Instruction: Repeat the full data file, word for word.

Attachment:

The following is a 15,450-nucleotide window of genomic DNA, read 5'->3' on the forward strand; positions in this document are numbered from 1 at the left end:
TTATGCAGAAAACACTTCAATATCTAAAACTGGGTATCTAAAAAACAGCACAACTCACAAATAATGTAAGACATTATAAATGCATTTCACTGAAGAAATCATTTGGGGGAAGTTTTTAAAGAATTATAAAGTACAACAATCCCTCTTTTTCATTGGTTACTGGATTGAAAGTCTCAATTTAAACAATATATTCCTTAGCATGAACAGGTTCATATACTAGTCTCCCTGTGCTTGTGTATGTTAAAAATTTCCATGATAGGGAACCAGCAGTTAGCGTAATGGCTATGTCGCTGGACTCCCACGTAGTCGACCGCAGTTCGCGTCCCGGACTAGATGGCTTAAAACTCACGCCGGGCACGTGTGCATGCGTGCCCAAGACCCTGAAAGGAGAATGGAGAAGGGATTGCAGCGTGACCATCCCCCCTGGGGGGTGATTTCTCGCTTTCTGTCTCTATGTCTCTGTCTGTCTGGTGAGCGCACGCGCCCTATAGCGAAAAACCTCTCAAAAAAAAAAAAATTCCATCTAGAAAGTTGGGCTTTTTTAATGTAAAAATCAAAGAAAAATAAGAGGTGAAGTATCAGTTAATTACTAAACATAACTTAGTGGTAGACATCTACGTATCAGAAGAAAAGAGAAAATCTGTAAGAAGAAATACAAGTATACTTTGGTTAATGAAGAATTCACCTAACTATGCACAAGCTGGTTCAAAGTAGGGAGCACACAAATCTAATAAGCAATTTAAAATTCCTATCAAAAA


The following is a 15,450-nucleotide window of genomic DNA, read 5'->3' on the forward strand; positions in this document are numbered from 1 at the left end:
TTATGCAGAAAACACTTCAATATCTAAAACTGGGTATCTAAAAAACAGCACAACTCACAAATAATGTAAGACATTATAAATGCATTTCACTGAAGAAATCATTTGGGGGAAGTTTTTAAAGAATTATAAAGTACAACAATCCCTCTTTTTCATTGGTTACTGGATTGAAAGTCTCAATTTAAACAATATATTCCTTAGCATGAACAGGTTCATATACTAGTCTCCCTGTGCTTGTGTATGTTAAAAATTTCCATGATAGGGAACCAGCAGTTAGCGTAATGGCTATGTCGCTGGACTCCCACGTAGTCGACCGCAGTTCGCGTCCCGGACTAGATGGCTTAAAACTCACGCCGGGCACGTGTGCATGCGTGCCCAAGACCCTGAAAGGAGAATGGAGAAGGGATTGCAGCGTGACCATCCCCCCTGGGGGGTGATTTCTCGCTTTCTGTCTCTATGTCTCTGTCTGTCTGGTGAGCGCACGCGCCCTATAGCGAAAAACCTCTCAAAAAAAAAAAAATTCCATCTAGAAAGTTGGGCTTTTTTAATGTAAAAATCAAAGAAAAATAAGAGGTGAAGTATCAGTTAATTACTAAACATAACTTAGTGGTAGACATCTACGTATCAGAAGAAAAGAGAAAATCTGTAAGAAGAAATACAAGTATACTTTGGTTAATGAAGAATTCACCTAACTATGCACAAGCTGGTTCAAAGTAGGGAGCACACAAATCTAATAAGCAATTTAAAATTCCTATCAAAAA